An NDA Nightmare — Always Read Before Signing

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Photo by Cytonn Photography on Unsplash

Non-disclosure agreements aren’t something most fiction writers have to worry about. They are, however, fairly common when writing RPGs, tie-ins, and apparently comic books.

In most cases, they aren’t a problem. They’re a simple agreement not to talk about the project until it’s published without permission. Companies use NDAs to protect their property and/or control marketing hype (for example, a publisher may not want a project talked about extensively too far from publication because then by the time it’s out people have already heard too much).

But like any other contract, you had better read it carefully before signing.

A Dodged Bullet

The company wanted a scriptwriter. I was trying to break into comics (an ambition I still hold, but there are few openings). It seemed like a solid opportunity. They were an entertainment company and they wanted tie-ins. They were also looking for an artist.

We didn’t discuss pay, this was a project I was willing to do for a relatively small amount of money. After some back and forth they told me they had a bible for me, but I had to sign an NDA first.

Fine.

Until I got the NDA and read it.

It wasn’t just an NDA.

It was an NDA/non-compete. It declared that anything I wrote, for “as long as I worked on the project” that remotely looked like it was inspired by their material belonged to them.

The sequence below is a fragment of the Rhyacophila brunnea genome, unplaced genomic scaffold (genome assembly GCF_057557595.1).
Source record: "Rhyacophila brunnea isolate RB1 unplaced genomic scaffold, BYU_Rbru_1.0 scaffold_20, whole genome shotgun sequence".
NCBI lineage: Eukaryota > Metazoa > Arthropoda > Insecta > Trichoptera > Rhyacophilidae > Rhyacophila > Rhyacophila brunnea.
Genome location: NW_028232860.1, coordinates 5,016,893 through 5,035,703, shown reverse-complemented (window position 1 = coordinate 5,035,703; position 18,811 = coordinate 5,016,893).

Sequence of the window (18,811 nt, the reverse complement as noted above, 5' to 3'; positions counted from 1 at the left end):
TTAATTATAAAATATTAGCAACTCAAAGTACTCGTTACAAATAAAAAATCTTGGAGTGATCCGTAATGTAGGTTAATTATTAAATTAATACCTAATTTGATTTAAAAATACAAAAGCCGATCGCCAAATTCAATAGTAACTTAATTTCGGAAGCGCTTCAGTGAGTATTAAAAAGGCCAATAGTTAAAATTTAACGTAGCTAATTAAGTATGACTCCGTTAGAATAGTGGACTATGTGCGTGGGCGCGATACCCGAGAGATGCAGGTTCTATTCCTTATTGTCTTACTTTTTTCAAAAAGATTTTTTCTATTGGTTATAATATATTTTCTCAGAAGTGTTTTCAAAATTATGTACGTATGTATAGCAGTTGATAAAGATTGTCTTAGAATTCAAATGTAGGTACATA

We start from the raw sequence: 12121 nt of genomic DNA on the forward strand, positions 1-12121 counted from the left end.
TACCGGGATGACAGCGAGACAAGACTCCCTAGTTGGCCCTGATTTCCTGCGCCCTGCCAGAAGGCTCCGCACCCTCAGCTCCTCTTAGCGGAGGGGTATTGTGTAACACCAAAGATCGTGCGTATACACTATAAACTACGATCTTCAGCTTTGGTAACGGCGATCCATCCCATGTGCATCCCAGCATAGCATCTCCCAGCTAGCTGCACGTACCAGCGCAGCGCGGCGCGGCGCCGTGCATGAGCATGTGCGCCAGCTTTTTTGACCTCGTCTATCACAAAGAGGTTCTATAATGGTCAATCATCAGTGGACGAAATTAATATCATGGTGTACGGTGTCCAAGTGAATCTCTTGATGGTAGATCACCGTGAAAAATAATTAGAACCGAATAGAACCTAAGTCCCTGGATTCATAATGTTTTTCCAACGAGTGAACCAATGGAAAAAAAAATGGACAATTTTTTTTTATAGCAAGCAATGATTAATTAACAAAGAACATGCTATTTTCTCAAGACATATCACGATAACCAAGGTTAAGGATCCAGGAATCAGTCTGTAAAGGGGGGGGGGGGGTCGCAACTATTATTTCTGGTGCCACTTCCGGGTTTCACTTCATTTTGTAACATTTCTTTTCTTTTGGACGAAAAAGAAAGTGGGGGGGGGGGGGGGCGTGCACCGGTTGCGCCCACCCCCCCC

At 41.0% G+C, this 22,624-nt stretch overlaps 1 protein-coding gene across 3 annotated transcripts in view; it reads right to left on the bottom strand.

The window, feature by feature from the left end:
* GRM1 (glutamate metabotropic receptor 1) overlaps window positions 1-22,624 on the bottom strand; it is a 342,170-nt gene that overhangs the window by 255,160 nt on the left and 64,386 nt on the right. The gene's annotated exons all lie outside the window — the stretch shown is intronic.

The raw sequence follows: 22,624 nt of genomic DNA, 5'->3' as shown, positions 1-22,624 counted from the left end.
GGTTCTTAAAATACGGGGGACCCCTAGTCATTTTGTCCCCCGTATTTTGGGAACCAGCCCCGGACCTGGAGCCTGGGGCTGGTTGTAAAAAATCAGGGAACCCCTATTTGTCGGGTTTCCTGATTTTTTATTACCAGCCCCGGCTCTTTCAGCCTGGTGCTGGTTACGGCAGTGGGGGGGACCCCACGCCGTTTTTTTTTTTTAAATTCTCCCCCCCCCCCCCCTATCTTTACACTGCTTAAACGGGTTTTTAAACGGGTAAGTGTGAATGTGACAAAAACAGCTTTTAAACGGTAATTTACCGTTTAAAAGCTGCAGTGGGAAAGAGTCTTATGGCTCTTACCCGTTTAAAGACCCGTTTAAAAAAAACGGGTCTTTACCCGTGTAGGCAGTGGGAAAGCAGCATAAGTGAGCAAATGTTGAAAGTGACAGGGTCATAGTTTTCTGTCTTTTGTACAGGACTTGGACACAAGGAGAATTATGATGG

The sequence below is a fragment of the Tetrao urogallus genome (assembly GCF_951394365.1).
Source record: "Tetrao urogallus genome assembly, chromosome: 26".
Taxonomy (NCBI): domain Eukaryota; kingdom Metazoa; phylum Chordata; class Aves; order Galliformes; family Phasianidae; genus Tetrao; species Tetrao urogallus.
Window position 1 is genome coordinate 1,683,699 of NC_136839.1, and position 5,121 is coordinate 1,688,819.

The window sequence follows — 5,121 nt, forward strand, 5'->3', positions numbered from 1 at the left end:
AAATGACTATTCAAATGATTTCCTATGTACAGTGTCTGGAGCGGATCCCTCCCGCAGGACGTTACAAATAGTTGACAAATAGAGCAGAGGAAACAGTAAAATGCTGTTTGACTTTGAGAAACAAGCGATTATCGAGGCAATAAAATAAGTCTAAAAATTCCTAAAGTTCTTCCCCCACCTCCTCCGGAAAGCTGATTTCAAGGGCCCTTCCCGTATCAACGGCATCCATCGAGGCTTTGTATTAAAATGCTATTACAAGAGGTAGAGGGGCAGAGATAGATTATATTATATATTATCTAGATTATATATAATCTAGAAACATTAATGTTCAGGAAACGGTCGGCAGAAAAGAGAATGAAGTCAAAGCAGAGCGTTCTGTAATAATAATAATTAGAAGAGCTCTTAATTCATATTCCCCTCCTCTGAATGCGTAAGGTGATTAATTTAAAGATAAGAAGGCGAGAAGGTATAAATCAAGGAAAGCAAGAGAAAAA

I could immediately tell this would affect at least one of my existing projects. It was so broad I would have been afraid to write anything set in any kind of urban fantasy or near future urban science fiction world.

I told them I could not sign this as written but was willing to negotiate.

I never heard from them again.

Note: We still had not discussed payment. Not that I would have been willing to sign that even for good full-time pay, but I had not received a penny. I had not even been offered a penny, other than a statement that there would be money involved.

I’m going to put it out there. No, I am not a lawyer and this is not legal advice, but never sign a non-compete without talking to a lawyer first.

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Photo by Scott Graham on Unsplash

What Should You Be Willing to Sign?

A fair, reasonable NDA should contain language that specifies the following:

  1. You are not allowed to forward any materials the company sends you to any other individual. (This does include your spouse).
  2. You are not allowed to discuss the project with anyone not involved in it until certain conditions are met. This might be “not until publication,” it might be until a certain period of time before publication. It might be “not without permission from us in writing.” In many cases you shouldn’t even mention that the project exists.

That’s it. Now, some RPG companies have “company-wide” NDAs. Instead of referring to a specific project, they cover anything which might be, say, discussed in the company’s Slack. This is a warning sign that you will probably be pulled into many brainstorming sessions. This is not always a bad thing. Except when they don’t end until 1am…

The words “non-compete” tagged in are an instant red flag.

And if in doubt, please talk to a lawyer. It may not seem worth involving one over single work contracts, but if you plan on developing a relationship with a company, get a lawyer.

If you are worried about something, get a lawyer or walk away.

(Is there an amount of money for which I’d sell my entire career? I…honestly don’t think so).

Written by

Freelance writer, freelance editor, novelist and short story writer. Jack of many trades. https://www.jenniferrpovey.com/

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